Deutsche Telekom emerged as the frontrunner to replace Verizon as the German government's main communications provider, after a decision to drop the U.S. operator due to concerns about spying.
Germany's Chancellor Angela Merkel
A spokesman for the German government said it aims to work with domestic companies in order to have more control over its technology, but stopped short of revealing any details on whether Verizon passed data to the U.S. government, Bloomberg reported.
The spokesman added that a parliamentary budget committee has already discussed proposals to hire Deutsche Telekom to run three communications networks for the government, but that a contract has yet to be signed, the news agency stated.
Germany's government cancelled its contract with Verizon last week, after it failed to gain assurances that the U.S. government would not spy on its communications, Reuters reported.
Those talks were prompted by allegations of U.S. government snooping made by former National Security Agency (NSA) contractor Edward Snowden, which included a claim that the mobile phone of German Chancellor, Angela Merkel, had been tapped.
Verizon has provided internet services to Germany's government since 2010, but does not handle more sensitive communications between ministries and intelligence agencies, which are already provided by Deutsche Telekom, sister publication Fierce Telecom noted.
Snowden's revelations have led to fierce debate on personal privacy protection in Europe.
Deutsche Telekom and Vodafone recently revealed data on the number of requests by security agencies for interception of communications with which the companies are legally required to comply. The companies said they plan to publish the data annually, however, Dr. Gus Hosein, executive director of human rights group Privacy International, said more must be done to reveal the "secret agreements" between companies and security agencies regarding communications monitoring.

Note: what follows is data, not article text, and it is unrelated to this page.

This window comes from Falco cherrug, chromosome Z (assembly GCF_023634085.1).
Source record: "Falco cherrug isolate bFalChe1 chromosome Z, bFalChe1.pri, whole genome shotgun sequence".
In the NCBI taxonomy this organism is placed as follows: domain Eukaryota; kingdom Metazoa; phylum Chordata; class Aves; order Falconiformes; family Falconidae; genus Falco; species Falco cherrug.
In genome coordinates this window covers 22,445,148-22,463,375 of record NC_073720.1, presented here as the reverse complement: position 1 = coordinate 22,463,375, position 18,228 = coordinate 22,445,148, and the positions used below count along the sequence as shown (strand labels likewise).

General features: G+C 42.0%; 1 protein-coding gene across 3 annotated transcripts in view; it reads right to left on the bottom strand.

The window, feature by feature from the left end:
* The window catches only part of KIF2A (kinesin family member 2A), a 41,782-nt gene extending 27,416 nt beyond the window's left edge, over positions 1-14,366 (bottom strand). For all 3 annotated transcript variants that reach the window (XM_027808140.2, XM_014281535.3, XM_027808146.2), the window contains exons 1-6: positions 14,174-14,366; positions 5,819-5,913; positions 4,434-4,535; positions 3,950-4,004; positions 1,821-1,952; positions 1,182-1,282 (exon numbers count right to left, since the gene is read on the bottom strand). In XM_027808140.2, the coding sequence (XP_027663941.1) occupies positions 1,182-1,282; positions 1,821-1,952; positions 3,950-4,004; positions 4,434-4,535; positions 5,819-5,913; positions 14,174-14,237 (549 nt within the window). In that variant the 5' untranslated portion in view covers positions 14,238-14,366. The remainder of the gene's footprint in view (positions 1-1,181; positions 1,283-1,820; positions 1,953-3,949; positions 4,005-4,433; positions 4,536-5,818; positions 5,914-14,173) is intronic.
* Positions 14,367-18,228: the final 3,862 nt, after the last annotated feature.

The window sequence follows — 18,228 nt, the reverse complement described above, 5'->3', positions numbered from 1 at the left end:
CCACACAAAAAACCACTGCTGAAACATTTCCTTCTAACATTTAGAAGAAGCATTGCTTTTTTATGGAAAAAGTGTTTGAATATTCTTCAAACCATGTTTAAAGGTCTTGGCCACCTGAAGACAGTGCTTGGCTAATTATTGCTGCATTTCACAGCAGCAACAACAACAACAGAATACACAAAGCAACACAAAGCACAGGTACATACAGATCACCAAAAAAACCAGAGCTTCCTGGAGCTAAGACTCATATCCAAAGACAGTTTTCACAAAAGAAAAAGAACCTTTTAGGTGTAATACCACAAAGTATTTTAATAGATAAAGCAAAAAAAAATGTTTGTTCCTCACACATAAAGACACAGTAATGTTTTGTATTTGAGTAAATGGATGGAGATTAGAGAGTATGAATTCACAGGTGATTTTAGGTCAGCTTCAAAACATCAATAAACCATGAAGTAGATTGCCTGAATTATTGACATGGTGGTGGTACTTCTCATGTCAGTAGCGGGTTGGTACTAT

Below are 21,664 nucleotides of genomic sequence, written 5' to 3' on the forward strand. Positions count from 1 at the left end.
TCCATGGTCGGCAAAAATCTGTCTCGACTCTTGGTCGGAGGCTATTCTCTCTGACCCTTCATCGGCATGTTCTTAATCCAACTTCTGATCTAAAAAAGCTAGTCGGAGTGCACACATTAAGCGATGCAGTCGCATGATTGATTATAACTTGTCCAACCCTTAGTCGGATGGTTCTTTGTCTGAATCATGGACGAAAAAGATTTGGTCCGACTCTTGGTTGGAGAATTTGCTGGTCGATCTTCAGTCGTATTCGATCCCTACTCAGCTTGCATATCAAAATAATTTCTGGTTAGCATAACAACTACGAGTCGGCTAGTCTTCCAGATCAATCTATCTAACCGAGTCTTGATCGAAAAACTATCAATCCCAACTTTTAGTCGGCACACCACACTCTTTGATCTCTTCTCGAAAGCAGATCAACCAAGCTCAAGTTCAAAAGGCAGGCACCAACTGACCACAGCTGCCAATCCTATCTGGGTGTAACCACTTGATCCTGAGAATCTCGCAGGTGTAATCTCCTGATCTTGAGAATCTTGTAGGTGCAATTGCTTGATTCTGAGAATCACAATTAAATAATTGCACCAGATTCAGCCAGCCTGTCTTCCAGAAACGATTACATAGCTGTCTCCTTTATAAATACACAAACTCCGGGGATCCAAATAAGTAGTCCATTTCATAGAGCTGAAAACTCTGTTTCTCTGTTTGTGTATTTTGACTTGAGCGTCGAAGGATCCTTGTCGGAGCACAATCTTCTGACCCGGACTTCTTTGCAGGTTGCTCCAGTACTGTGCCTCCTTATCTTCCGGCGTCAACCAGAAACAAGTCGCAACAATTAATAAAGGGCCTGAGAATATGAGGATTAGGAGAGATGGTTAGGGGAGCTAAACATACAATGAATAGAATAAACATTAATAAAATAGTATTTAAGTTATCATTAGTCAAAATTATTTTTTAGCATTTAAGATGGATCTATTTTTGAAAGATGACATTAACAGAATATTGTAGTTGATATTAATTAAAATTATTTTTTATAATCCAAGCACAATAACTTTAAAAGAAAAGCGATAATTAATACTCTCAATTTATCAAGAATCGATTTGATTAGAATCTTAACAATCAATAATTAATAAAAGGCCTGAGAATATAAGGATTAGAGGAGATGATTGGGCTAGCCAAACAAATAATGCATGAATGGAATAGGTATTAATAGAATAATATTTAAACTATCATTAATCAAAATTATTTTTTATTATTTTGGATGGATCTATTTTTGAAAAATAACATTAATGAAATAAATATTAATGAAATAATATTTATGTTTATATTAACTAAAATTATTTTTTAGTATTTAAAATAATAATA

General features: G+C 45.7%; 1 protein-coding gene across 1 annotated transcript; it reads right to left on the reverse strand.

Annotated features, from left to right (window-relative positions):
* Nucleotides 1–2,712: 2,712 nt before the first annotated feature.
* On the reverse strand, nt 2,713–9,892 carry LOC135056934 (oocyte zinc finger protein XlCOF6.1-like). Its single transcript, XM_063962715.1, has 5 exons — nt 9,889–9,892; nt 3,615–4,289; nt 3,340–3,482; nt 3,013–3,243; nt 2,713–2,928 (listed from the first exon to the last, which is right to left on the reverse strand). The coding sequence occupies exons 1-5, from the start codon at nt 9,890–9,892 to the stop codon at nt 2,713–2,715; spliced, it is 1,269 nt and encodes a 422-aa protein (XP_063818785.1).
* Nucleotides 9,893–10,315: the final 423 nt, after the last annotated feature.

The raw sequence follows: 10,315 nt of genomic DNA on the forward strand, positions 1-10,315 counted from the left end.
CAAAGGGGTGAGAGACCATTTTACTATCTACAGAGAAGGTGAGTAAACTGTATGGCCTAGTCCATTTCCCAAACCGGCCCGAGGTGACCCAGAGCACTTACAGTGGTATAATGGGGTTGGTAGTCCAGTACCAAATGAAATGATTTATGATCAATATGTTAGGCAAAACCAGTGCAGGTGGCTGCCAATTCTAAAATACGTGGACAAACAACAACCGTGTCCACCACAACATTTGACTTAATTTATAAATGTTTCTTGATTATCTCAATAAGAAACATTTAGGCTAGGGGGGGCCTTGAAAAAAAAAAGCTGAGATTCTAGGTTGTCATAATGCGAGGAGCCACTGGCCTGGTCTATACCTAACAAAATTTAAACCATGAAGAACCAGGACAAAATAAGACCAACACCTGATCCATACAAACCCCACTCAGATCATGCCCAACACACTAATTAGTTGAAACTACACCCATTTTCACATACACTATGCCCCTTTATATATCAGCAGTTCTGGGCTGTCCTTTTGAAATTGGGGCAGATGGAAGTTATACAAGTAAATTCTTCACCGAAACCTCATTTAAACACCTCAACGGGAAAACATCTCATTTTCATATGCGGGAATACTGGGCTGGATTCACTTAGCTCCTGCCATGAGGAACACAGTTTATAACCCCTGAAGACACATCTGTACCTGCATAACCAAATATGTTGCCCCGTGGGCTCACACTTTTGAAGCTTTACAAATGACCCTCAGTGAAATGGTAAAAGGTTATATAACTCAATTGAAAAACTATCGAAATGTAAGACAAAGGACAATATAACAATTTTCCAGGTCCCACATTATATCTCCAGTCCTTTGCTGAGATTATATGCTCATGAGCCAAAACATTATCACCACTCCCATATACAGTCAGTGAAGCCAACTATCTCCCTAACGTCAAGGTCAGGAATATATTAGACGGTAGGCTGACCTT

UK Home Secretary, Theresa May, separately said that the government there has failed to properly explain why security services need to be able to intercept and monitor communications in the interests of national security, and vowed to try again to introduce legislation that would protect the rights of security agencies to monitor communications.
Deutsche Telekom follows Vodafone by disclosing communication interception data
Privacy advocates welcome Vodafone report on international government wire tapping
EU sets new regional data protection rules
European court slams EC data retention rules, as UK commissioner questions use of interception rules
U.S. trade officials slam European calls for domestic communications network